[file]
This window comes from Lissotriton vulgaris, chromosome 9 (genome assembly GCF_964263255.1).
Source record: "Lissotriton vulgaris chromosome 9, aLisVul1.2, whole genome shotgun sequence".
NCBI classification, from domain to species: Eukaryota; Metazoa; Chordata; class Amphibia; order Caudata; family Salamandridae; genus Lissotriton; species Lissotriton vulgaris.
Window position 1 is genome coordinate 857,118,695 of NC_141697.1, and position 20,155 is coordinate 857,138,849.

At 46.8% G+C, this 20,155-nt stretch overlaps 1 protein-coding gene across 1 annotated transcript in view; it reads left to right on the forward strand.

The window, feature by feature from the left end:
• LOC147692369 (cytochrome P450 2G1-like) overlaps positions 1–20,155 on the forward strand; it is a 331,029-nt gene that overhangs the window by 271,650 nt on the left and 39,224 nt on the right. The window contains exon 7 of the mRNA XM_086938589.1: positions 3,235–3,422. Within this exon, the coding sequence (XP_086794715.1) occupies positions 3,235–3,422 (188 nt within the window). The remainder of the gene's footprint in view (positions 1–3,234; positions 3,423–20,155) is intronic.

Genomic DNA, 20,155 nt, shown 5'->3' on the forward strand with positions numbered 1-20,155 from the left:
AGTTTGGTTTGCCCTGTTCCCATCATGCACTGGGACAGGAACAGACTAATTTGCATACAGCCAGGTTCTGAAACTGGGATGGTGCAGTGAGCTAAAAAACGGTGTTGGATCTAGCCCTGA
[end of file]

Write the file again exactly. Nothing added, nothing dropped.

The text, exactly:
This window comes from Lissotriton vulgaris, chromosome 9 (genome assembly GCF_964263255.1).
Source record: "Lissotriton vulgaris chromosome 9, aLisVul1.2, whole genome shotgun sequence".
NCBI classification, from domain to species: Eukaryota; Metazoa; Chordata; class Amphibia; order Caudata; family Salamandridae; genus Lissotriton; species Lissotriton vulgaris.
Window position 1 is genome coordinate 857,118,695 of NC_141697.1, and position 20,155 is coordinate 857,138,849.

At 46.8% G+C, this 20,155-nt stretch overlaps 1 protein-coding gene across 1 annotated transcript in view; it reads left to right on the forward strand.

The window, feature by feature from the left end:
• LOC147692369 (cytochrome P450 2G1-like) overlaps positions 1–20,155 on the forward strand; it is a 331,029-nt gene that overhangs the window by 271,650 nt on the left and 39,224 nt on the right. The window contains exon 7 of the mRNA XM_086938589.1: positions 3,235–3,422. Within this exon, the coding sequence (XP_086794715.1) occupies positions 3,235–3,422 (188 nt within the window). The remainder of the gene's footprint in view (positions 1–3,234; positions 3,423–20,155) is intronic.

Genomic DNA, 20,155 nt, shown 5'->3' on the forward strand with positions numbered 1-20,155 from the left:
AGTTTGGTTTGCCCTGTTCCCATCATGCACTGGGACAGGAACAGACTAATTTGCATACAGCCAGGTTCTGAAACTGGGATGGTGCAGTGAGCTAAAAAACGGTGTTGGATCTAGCCCTGA